A small voice from behind me made me jump. For two reasons.
One, I had just done something that I hoped no one had seen.
Two, I had watched the movie ‘It’ a few days before; this needs no further explanation.
“But it’s Shabbos,” came the little voice as he saw my incriminating fingers leave the light switch.
I am in Israel for a few months, staying with family near Tel Aviv.
“Don’t tell your mom,” escaped my mouth. Followed by: “No, no, tell her… never keep anything from your parents.”
My, oh my, I was really digging myself a hole.
Here is the thing, and the little ones know it: “Sandy is different from us.”
But, what if we’re not all that different?
My grandfather, a strong man with a deep sense of Jewish identity, retained his connection to Judaism throughout his life. Every action of his, no matter how seemingly insignificant, was measured against Jewish ethics and ideals. And he was filled with a love for his brethren, no matter their background or beliefs. Conflict among his people would unsettle him deeply. He would simply say: “We are all Jews.” I loved it when he said this.
Some of my grandfather’s Jewish pride evidently filtered through to my father, who loves his Judaism almost as much as he loves his children. He sent me to a Jewish high school, which equipped me with an understanding of Judaism. He also ingrained in me my own unique sense of Jewish identity. Being Jewish is very much a part of who I am. And, while I don’t often keep Shabbat myself, the Jewish day of rest has always held a particularly special place in my heart.
The last Shabbat I kept, the little ones and I were playing in the park. My phone was nowhere near. No meetings. I wasn’t ruled by time. I had nowhere to be. I am only too aware of how quickly life is speeding by. I see the importance of moving forward, but I can’t say I don’t miss a world where I don’t check my phone throughout the day. Where I can just sit on a park bench and chat to a stranger, without wanting anything from him. Conversation for the sake of conversation.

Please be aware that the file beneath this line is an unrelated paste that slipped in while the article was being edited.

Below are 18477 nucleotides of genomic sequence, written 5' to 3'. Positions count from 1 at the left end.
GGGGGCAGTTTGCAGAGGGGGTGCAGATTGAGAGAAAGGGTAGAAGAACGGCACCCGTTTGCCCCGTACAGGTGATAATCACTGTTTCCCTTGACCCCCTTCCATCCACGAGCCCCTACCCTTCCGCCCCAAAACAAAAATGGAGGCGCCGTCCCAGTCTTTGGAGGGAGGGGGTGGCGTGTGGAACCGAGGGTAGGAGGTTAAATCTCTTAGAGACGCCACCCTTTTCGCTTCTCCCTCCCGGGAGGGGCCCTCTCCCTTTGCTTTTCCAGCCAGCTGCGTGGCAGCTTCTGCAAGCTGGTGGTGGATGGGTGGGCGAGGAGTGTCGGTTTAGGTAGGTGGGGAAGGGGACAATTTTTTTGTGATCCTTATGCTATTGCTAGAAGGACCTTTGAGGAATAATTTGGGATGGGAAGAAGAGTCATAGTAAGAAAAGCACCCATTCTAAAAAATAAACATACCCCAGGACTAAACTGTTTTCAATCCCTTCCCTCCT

Shabbat is the time for that conversation. Time outside of day-to-day life. It’s about disconnecting from everything that isn’t human, not just technology. It’s about giving time, real time, to ourselves and to those around us. Time is the greatest gift anyone can give us. When I was in the park with the kids, I was there, really there. And this, for me, is what Shabbat is – an awareness of being present; a reminder, not just to be where I am, but to really swim in every moment.
Maybe not all Jews keep Shabbat, but I think most of us recognize its beauty and importance. There are so many things that bind us together: our history, our culture, our collective experience. But Shabbat seems to me to be the core of Judaism, the one thing we can truly all relate and connect to.
It’s no accident that even for those who don’t celebrate Shabbat in strict accordance with its precepts, it is nevertheless seen as a day of family togetherness.
On Shabbat, the connection I feel to our Jewish family across the world is really amazing. And it’s not just my own immediate family. There is something comforting, something connecting, knowing that on this day, nearly every Jewish person is acknowledging the Shabbat in some way. Like my grandfather used to say, we’re all Jewish. We’re all family, and Shabbat brings us together as one.
That feeling is real. Yet nothing can stand in for the bond I feel with my own family over Shabbat…
...I’m at my dad’s house, a weekly gathering – my two brothers, my dad and I. We do see each other throughout the week, but not usually all together, so Shabbat is special. The angels are welcomed, wine is spilled over into the bigger cup, and challah is broken. We eat, always starting with soup, creatures of habit that we are. We end off the night with a game, or three, of Rummy. Winnie the Pooh says: “Today is my favorite day.” Shabbat is mine.
Sandy Levenstein is a copywriter and journalist based in Johannesburg.